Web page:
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Interview with S.P.B Berry


Q.1 Tell us a little about yourself?
A. I currently reside in Washington State, south of Seattle. I live with my partner, Anthony of five years, we both work day jobs in offices and are just trying to figure out our twenties. First and foremost I am a proud pet mom. I just recently adopted an adorable mutt in December and Gracie has been the perfect addition to our family. She loves her big brother, our 20lb cat named Oliver. She is brave and wild. She inspires and pushes me to be brave and wild myself. I know that is a little strange, but it's true. I have so much more joy in my life since adopting her. I go places I'd never go because of her. We love the beautiful outdoors here in WA.

Q.2 Are we going to read more from you shortly? Any new project you’re working on?
A. Yes! I actually stopped writing my sci-fi fantasy series to write this book. I hope to have the first book in the series published by the end of the year. I also have the audiobook version of B*tch, F*cking, LoveYourself coming out next weekend 08/10/2019. It’s narrated by Pete Ferrand and he is doing such a fantastic job. He truly brings the book to life, and if you thought reading Chapter 3: Assholes was funny, hearing it is even better.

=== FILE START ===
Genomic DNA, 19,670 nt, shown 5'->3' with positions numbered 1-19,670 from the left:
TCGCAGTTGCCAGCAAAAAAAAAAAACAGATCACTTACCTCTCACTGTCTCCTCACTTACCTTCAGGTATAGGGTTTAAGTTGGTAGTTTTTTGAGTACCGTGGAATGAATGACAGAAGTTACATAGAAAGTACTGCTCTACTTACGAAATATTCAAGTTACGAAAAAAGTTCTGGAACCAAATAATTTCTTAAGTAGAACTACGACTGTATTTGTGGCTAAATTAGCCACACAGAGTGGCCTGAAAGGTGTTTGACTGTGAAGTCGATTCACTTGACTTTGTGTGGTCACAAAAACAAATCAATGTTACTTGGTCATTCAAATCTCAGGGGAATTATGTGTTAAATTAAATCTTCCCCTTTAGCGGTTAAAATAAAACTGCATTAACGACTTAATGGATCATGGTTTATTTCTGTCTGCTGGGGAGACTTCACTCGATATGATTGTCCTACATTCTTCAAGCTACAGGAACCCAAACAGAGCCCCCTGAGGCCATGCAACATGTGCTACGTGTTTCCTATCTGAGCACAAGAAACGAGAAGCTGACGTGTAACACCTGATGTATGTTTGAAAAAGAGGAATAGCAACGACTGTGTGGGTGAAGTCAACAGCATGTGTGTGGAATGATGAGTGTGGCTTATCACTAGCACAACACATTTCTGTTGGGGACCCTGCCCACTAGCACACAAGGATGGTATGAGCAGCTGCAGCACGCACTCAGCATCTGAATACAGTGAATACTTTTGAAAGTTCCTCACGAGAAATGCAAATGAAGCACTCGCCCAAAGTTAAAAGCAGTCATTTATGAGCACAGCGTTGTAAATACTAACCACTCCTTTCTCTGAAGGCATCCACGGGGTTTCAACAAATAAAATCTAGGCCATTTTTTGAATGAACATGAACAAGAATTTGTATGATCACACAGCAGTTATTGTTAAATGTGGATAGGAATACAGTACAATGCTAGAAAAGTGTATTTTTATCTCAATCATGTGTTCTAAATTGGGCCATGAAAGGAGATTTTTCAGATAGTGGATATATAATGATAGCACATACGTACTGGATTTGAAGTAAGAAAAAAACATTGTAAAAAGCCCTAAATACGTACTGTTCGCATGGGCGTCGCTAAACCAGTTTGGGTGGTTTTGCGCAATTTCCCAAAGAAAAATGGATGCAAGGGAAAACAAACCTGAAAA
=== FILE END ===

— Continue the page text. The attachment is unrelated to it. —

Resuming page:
Q.3 Where do you get your ideas?
A. B*tch, F*cking, Love Yourself was inspired by all the lovely women in my life. In times of crisis, these women, whether we were friends or acquaintances have shared some of the most amazing advice. We would sit down and deep dive into what we think it means to love ourselves. I decided that those deep conversations were important enough to write down. Strong women are so powerful, they are dynamic and insightful. I can only aspire to be like the lovely women I am surrounded with. The people I feel lucky enough to call my friends.

Q.4 What advice do you have for writers?
A. Don't be afraid of what you have to say. Whether good or bad. We need writers all over the spectrum. We need gruesome horror to nonfiction inspirational stories. So write whatever your heart is calling you to write. And know that we all will hate our own work at some point, feel like what we are writing is stupid and no one will want to read it. Just don't listen to that thought; it's not true. I promise someone does want to hear what you have to say.

Q.5 How do you come up with the name of this book?
A. I just wanted to make people laugh. It's relatable and I think captures the book's essence.

Q.6 If you could tell your younger writing self anything, what would it be?